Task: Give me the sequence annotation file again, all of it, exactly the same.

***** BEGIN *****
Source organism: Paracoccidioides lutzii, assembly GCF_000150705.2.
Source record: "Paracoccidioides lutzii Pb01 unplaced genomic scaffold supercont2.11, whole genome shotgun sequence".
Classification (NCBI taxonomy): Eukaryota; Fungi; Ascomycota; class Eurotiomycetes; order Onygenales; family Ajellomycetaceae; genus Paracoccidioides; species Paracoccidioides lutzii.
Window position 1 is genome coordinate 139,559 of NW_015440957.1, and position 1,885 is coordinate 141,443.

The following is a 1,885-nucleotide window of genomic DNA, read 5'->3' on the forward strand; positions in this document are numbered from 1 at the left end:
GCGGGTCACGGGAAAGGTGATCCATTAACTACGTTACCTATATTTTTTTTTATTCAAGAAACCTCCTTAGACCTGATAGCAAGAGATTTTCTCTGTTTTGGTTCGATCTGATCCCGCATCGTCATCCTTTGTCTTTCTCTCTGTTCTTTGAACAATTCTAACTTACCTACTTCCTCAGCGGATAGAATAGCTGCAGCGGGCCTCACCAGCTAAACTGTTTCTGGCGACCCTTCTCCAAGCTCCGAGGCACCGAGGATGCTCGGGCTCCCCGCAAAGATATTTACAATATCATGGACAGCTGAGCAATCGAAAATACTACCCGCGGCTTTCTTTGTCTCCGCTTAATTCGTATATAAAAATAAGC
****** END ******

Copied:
Source organism: Paracoccidioides lutzii, assembly GCF_000150705.2.
Source record: "Paracoccidioides lutzii Pb01 unplaced genomic scaffold supercont2.11, whole genome shotgun sequence".
Classification (NCBI taxonomy): Eukaryota; Fungi; Ascomycota; class Eurotiomycetes; order Onygenales; family Ajellomycetaceae; genus Paracoccidioides; species Paracoccidioides lutzii.
Window position 1 is genome coordinate 139,559 of NW_015440957.1, and position 1,885 is coordinate 141,443.

The following is a 1,885-nucleotide window of genomic DNA, read 5'->3' on the forward strand; positions in this document are numbered from 1 at the left end:
GCGGGTCACGGGAAAGGTGATCCATTAACTACGTTACCTATATTTTTTTTTATTCAAGAAACCTCCTTAGACCTGATAGCAAGAGATTTTCTCTGTTTTGGTTCGATCTGATCCCGCATCGTCATCCTTTGTCTTTCTCTCTGTTCTTTGAACAATTCTAACTTACCTACTTCCTCAGCGGATAGAATAGCTGCAGCGGGCCTCACCAGCTAAACTGTTTCTGGCGACCCTTCTCCAAGCTCCGAGGCACCGAGGATGCTCGGGCTCCCCGCAAAGATATTTACAATATCATGGACAGCTGAGCAATCGAAAATACTACCCGCGGCTTTCTTTGTCTCCGCTTAATTCGTATATAAAAATAAGC